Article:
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IMO, the Mycenaean culture has a rather Middle Eastern flavour (it's almost half-way between Mesopotamia and classical Greece). I thought it was pretty neat to have a chapter based on a less well-known culture.
Ehhhh... not so much. Visually speaking, there is a great contrast between the Myceneans and their contemporaries in Asia Minor, modern Palestine, and Egypt. There are similarities in their mode of combat and their systems of government, to be sure, but those similarities extended throughout the Mediterranean during much of the known "B.C." era... even among cultures that had little to do with one another.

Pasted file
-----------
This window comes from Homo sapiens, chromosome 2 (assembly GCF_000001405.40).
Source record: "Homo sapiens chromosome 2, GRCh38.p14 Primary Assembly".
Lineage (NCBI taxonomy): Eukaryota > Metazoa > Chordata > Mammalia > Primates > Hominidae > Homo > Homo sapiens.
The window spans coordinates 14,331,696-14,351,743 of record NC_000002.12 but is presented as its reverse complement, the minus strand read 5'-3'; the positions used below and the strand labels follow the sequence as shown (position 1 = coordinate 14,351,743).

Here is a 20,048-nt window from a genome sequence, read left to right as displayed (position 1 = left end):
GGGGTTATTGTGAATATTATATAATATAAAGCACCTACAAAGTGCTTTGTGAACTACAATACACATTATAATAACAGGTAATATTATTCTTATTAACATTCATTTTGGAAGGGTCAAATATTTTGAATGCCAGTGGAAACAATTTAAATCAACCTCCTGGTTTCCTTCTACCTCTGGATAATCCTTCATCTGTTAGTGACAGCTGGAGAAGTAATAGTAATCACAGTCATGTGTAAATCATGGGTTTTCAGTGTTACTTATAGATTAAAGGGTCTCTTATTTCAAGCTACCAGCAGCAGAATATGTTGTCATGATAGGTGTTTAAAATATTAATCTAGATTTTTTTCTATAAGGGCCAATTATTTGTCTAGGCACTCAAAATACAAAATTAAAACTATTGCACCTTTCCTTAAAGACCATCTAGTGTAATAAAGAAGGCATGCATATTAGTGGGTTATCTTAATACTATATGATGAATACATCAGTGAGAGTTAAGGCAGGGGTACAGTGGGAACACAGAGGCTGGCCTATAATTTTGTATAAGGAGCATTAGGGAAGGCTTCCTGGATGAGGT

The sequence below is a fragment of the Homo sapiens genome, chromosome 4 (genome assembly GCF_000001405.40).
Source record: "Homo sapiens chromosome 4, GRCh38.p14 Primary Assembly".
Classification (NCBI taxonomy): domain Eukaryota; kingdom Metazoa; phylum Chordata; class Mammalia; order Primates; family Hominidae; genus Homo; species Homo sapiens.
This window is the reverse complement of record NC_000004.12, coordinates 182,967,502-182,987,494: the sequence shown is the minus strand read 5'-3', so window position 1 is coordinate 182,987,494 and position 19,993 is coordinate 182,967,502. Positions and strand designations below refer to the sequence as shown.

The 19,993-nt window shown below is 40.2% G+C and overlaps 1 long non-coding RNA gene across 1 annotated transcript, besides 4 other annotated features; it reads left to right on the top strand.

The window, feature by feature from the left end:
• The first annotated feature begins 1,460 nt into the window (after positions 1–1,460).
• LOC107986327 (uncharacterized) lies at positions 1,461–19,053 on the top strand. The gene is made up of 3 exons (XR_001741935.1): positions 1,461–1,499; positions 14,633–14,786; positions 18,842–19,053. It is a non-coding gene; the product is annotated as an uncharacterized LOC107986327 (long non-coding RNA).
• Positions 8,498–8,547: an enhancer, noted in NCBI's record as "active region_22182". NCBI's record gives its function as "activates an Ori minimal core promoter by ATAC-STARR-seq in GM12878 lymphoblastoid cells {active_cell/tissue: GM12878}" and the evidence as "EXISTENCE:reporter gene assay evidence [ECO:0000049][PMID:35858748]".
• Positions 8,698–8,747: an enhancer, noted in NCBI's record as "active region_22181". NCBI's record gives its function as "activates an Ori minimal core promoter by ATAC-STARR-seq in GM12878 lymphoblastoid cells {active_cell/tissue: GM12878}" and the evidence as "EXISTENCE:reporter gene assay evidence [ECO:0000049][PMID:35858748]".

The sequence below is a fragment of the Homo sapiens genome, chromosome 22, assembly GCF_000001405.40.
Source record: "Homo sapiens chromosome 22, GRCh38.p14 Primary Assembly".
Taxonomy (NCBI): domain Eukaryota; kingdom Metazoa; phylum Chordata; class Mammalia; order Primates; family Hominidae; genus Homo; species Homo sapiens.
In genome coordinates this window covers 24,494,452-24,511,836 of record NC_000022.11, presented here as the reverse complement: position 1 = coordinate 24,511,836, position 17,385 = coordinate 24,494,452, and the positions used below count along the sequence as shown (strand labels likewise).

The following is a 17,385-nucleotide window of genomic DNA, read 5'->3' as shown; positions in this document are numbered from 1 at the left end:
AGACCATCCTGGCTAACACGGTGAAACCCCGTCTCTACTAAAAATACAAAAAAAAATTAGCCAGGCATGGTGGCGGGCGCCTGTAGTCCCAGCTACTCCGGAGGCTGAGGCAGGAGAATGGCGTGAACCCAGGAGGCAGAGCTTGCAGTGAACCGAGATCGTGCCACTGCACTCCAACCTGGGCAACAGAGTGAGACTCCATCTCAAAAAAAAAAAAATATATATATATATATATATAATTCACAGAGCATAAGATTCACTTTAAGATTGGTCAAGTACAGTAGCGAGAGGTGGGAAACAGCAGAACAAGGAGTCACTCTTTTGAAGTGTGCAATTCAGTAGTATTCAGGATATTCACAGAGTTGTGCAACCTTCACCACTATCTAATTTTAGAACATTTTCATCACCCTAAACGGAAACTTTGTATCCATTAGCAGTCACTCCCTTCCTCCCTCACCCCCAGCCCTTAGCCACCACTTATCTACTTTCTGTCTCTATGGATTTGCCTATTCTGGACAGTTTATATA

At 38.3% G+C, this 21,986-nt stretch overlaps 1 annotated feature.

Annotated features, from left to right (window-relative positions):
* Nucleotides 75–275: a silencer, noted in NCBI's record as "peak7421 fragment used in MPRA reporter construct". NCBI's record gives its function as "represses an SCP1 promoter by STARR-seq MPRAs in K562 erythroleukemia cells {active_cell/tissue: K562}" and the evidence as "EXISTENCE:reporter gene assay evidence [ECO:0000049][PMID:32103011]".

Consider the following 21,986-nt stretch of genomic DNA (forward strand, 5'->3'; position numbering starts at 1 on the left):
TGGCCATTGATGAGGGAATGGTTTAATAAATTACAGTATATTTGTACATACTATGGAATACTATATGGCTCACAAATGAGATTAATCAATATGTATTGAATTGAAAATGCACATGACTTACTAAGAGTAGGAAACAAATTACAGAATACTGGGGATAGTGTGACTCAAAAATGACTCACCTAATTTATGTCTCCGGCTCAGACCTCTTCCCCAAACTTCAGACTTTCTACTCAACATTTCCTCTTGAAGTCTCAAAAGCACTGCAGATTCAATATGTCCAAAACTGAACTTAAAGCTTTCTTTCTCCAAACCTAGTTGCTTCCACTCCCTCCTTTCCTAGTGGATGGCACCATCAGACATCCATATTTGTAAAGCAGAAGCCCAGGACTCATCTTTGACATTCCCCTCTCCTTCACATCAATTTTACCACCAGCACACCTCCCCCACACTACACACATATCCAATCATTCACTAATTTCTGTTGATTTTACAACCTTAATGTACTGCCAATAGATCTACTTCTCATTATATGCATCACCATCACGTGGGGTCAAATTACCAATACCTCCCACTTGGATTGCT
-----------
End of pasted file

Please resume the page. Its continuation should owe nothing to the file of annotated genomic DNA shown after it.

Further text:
If you really want to pigeon-hole them, the Iron Snakes are warriors out of a Mycenaean legend, with bastardized names ranging from 12th century Greece to post-Alexandrian Persia, and fighting in a 40k style that's informed by small unit tactics, classical Greek phalanxes, high technology, and heroic challenges.
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post #18 of 27 (permalink) Old 06-25-13, 03:17 PM
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I didnt like Brothers of the Snake at all (too childish and heroic for my liking), through it has its cool moments.

Brother Holofurnace in the Salvations Reach GG novel i didnt like too - too unkillable, too smugg and honorable. Eadwin and Saraf on the other hand is the Space Marine that i believe in. Distant from humanity and IG, but not so distant, as not to listen for good tactical decision.